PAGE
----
Knowing what to include in your client’s program can be difficult. With so many different sources of information out there it can be tough to differentiate fad from fact, but this is what separates fitness professionals from enthusiasts.
Here are three timeless principles that you can use to design better programs today.
3 Simple Tips for Designing Better Programs
Assess Don’t Guess
Tip #1: Assess don’t guess.
Before you can begin working with a new client, you first have to conduct an assessment.
The assessment is crucial because it looks at the body and its history. It gives you as a coach an understanding of your client’s current status. Once you understand the client’s current level of fitness, skill, or whatever you may be training, you can set a realistic goal and plan how you will use resistance training to reach this goal.
(Coach’s Resource: OPEX Fitness is the brainchild of program design guru and industry-leading educator James FitzGerald. Learn our principles of individual program design in this free coaching course.)
Individualize Your Program Based on Ability
Tip #2: Everybody is different, always individualize your program design.
This piggybacks off of Tip #1, the assessment, once you understand your client you will have a better idea of their ability to physically adapt.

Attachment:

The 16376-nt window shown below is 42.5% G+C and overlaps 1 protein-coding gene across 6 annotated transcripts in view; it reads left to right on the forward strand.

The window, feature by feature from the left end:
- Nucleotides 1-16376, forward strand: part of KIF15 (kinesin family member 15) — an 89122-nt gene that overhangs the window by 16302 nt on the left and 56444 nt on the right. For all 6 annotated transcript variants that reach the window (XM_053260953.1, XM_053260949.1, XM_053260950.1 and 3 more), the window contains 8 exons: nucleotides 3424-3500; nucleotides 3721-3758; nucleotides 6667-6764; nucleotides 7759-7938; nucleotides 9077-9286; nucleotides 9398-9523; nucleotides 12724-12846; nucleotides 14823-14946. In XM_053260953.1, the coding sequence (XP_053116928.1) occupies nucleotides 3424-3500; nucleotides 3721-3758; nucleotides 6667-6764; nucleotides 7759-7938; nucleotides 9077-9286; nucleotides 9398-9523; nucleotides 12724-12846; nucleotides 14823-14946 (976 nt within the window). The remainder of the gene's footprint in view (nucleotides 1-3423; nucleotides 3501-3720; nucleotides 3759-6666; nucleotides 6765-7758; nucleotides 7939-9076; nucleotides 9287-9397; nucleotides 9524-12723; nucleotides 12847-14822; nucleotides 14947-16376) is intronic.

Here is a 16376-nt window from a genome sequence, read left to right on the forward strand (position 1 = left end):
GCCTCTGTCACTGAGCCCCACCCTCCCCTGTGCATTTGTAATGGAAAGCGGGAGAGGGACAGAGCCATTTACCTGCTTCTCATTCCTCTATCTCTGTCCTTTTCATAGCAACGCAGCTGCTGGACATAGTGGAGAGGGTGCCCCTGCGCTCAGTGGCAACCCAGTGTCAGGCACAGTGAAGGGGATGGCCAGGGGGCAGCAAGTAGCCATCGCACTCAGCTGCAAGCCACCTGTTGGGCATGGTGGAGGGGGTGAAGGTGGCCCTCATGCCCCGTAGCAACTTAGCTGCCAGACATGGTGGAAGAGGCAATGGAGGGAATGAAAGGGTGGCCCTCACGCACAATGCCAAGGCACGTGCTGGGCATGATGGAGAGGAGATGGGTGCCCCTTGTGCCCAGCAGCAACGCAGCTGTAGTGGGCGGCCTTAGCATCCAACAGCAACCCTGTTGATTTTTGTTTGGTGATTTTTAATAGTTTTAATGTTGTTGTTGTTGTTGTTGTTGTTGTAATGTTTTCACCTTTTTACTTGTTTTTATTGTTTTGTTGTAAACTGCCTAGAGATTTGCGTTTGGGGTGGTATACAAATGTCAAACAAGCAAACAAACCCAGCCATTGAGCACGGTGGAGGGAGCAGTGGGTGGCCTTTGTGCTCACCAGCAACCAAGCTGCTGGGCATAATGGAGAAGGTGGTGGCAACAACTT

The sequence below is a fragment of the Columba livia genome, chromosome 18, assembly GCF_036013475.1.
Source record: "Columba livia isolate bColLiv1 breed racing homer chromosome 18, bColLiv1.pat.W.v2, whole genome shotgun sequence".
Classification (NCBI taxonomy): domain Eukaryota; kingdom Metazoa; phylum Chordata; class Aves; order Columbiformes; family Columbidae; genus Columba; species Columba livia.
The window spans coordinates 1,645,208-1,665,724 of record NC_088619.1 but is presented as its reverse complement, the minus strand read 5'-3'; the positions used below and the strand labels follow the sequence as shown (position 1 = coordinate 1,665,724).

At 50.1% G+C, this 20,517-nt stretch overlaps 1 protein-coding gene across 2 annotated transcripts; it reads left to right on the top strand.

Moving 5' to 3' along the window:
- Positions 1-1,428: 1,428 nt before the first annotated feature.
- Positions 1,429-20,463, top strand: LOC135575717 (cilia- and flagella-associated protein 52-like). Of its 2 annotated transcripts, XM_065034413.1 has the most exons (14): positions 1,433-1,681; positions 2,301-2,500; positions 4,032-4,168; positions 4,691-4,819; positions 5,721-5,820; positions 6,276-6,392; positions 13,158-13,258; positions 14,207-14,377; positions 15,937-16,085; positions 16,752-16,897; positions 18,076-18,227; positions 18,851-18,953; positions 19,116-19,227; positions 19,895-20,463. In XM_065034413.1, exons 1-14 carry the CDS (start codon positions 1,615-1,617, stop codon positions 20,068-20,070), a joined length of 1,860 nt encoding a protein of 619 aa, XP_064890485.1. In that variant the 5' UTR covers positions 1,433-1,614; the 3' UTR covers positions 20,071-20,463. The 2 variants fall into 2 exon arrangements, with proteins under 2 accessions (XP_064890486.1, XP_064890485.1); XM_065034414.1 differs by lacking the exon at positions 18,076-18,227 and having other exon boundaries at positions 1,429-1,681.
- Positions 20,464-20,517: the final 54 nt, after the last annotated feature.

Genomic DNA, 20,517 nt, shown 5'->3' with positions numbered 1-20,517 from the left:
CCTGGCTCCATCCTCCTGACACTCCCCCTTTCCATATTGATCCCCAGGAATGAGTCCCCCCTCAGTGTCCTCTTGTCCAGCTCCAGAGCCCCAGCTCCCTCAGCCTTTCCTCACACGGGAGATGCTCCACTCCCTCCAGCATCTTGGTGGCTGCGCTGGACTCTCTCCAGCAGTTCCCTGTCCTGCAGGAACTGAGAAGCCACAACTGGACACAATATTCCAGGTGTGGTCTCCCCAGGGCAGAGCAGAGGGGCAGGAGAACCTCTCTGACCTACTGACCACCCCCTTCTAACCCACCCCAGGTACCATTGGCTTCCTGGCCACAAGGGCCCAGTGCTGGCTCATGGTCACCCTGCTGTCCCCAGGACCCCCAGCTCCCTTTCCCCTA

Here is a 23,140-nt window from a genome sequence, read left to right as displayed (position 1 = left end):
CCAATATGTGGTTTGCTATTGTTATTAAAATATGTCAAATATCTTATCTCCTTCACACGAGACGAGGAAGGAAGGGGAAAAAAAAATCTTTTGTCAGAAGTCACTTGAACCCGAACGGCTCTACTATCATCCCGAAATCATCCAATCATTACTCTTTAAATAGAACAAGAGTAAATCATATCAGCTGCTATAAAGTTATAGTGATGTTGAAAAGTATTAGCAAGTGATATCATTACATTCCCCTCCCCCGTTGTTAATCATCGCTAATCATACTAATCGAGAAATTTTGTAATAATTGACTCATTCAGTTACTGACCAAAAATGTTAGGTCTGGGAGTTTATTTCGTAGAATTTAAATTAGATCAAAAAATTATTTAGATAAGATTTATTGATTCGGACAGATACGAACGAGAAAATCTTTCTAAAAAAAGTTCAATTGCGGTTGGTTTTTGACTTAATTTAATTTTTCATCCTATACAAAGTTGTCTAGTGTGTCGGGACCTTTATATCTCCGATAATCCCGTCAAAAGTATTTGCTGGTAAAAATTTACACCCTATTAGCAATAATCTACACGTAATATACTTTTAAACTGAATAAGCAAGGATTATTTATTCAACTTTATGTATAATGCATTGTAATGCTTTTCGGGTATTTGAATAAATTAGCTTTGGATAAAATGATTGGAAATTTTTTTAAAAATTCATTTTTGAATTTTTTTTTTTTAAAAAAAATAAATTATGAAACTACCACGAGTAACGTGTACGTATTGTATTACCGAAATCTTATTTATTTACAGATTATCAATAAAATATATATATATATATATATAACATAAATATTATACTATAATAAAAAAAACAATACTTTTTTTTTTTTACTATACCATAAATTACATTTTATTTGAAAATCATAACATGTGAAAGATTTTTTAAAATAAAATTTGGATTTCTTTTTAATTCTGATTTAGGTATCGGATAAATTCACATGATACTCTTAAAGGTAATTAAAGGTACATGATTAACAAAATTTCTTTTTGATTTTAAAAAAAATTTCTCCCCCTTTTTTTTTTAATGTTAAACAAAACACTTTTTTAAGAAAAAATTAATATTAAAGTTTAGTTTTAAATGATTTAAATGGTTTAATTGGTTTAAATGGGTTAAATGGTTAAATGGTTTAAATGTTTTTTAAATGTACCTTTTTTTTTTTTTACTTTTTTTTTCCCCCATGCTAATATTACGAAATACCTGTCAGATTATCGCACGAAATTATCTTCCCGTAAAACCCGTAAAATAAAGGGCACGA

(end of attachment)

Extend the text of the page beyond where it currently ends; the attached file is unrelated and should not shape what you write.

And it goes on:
Understanding your client’s ability to physically adapt will directly affect your program. New clients will perform movement patterns more often than experienced clients and have different sets and reps.
If your client is new to fitness their ability to physically adapt will be great and they should perform full-body workouts.
If your client has a solid base of fitness (has accumulated hundreds of reps over time) their ability to physically adapt will be less, so they will need a more specific program.
In order to create a program that will reach your client’s goals, you have to keep their ability to physically adapt in mind and program accordingly. This is called creating progressions, learn how to create successful progressions here.
Example of physical adaptation:
Beginner – 0 to 5 pushups in 2 weeks
Intermediate – 21 to 24 pushups in 6 month
Advanced – 35 to 36 pushups in 1 year (fractional gains)
Follow the Strength Continuum
Tip #3: Development must follow the Strength Continuum. A time-tested strength and conditioning theory.
The Strength Continuum
Absolute Strength – Strength Speed – Speed Strength – Absolute Speed
The Strength Continuum states that you must build a base of absolute strength before you can move along the Strength Continuum.
Let’s take box jumps for example. If a client wants to do box jumps OPEX Coaches require that they be able to squat at least one repetition of their body weight. This is an example of the absolute strength requirement needed for box jumps. This requirement ensures the client is capable of controlling the body while in motion and preventing injury.
Keep the Strength Continuum in mind when creating progressions for your clients and make sure to build a foundation of absolute strength.
To be successful in the fitness industry you need a base level of competency in business skills, assessment and consultation practices, individual program design, and writing holistic nourishment programs.
Thankfully, these skills can be learned. Sign up for our free Professional Coaching Blueprint today and learn the basics of the OPEX System of Coaching, and join more than 10,000 OPEX coaches worldwide as a truly professional coach.